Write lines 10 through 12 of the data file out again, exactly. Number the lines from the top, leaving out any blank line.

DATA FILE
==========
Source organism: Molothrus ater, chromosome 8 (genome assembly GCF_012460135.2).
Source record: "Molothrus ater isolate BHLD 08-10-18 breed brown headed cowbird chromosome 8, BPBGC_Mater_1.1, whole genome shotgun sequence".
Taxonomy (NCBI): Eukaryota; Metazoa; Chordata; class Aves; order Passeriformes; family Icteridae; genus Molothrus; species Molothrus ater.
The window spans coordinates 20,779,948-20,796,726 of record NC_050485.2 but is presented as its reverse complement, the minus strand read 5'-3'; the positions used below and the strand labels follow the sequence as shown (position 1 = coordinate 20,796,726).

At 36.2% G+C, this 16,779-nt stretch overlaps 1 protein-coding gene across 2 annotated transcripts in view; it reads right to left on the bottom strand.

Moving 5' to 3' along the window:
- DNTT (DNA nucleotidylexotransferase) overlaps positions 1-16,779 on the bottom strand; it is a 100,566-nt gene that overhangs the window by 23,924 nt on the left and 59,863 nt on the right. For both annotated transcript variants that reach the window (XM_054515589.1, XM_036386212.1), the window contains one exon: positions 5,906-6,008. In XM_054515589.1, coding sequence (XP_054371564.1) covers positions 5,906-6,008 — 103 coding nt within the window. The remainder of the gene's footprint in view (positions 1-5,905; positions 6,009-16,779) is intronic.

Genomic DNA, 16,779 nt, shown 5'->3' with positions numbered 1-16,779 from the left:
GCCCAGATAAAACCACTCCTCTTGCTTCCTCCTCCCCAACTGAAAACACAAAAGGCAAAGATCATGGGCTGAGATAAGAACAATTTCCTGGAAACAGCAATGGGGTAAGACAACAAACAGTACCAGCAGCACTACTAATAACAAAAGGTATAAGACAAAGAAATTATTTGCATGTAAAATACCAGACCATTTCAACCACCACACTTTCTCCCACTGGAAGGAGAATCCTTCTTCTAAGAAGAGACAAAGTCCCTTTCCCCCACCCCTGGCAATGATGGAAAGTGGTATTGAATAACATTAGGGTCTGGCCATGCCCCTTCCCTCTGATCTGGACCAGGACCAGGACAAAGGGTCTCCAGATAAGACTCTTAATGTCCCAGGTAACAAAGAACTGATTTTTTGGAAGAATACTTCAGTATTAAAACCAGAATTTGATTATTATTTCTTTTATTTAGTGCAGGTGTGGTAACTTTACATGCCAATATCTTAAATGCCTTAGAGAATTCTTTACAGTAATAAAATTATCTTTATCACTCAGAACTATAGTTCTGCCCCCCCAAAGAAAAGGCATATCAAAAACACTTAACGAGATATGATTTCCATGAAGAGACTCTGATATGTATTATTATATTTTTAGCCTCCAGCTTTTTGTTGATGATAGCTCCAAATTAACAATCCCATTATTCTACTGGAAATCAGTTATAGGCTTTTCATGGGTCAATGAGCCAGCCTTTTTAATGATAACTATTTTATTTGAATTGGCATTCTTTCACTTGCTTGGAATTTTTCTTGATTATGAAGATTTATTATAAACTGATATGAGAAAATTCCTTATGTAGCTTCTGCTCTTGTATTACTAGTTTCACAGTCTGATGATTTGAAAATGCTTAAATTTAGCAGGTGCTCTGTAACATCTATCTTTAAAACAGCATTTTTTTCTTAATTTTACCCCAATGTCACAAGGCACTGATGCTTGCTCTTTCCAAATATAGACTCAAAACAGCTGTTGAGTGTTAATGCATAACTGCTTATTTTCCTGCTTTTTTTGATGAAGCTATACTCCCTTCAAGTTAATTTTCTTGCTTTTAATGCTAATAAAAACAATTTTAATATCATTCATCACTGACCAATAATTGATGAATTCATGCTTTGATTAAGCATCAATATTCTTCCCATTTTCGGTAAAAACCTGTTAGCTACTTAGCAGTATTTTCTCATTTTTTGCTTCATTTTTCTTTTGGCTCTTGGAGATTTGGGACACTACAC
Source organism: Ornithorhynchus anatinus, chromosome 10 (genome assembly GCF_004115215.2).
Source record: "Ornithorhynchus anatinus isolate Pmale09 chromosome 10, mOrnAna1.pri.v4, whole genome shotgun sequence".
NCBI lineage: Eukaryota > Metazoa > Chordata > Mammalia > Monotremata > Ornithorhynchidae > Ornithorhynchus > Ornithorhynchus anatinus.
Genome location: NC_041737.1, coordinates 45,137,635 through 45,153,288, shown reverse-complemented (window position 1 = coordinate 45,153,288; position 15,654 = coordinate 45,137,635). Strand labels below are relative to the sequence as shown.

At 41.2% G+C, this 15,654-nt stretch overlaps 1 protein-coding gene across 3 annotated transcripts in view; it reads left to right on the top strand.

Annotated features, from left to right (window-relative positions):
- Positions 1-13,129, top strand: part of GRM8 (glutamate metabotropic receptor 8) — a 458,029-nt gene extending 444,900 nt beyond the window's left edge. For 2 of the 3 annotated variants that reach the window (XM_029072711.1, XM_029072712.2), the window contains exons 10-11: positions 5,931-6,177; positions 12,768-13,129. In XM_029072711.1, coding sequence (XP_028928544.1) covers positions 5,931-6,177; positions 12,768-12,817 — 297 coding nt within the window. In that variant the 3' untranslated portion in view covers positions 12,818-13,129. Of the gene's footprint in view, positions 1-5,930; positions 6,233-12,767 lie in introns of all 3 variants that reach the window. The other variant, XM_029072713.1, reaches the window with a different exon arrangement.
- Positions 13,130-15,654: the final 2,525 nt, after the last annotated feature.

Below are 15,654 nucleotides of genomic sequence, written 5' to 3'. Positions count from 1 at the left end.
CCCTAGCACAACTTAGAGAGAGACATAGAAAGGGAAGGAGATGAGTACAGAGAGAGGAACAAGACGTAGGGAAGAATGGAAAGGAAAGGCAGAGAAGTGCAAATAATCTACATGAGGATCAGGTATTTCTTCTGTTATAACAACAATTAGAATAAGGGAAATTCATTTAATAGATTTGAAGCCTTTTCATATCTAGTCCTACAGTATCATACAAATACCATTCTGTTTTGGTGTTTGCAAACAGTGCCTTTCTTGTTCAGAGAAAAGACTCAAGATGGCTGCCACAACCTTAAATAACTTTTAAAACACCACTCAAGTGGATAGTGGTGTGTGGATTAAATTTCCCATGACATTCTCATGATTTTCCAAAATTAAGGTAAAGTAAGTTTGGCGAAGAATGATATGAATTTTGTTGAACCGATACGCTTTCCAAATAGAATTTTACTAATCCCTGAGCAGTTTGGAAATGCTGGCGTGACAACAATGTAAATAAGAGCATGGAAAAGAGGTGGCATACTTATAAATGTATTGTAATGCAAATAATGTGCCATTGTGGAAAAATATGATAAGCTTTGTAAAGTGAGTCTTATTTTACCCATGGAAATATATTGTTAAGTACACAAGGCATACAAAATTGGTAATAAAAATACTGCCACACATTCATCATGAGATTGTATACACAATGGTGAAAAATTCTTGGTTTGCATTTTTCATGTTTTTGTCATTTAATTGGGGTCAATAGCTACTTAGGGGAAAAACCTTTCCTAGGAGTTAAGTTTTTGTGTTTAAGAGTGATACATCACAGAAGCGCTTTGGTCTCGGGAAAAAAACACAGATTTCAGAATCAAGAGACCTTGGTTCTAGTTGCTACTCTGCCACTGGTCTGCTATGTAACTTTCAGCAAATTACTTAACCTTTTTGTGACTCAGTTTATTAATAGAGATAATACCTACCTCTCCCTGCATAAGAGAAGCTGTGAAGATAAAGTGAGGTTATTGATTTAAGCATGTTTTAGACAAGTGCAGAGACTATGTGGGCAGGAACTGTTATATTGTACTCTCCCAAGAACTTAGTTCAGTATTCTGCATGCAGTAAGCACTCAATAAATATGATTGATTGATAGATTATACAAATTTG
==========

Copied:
Source organism: Ornithorhynchus anatinus, chromosome 10 (genome assembly GCF_004115215.2).
Source record: "Ornithorhynchus anatinus isolate Pmale09 chromosome 10, mOrnAna1.pri.v4, whole genome shotgun sequence".
NCBI lineage: Eukaryota > Metazoa > Chordata > Mammalia > Monotremata > Ornithorhynchidae > Ornithorhynchus > Ornithorhynchus anatinus.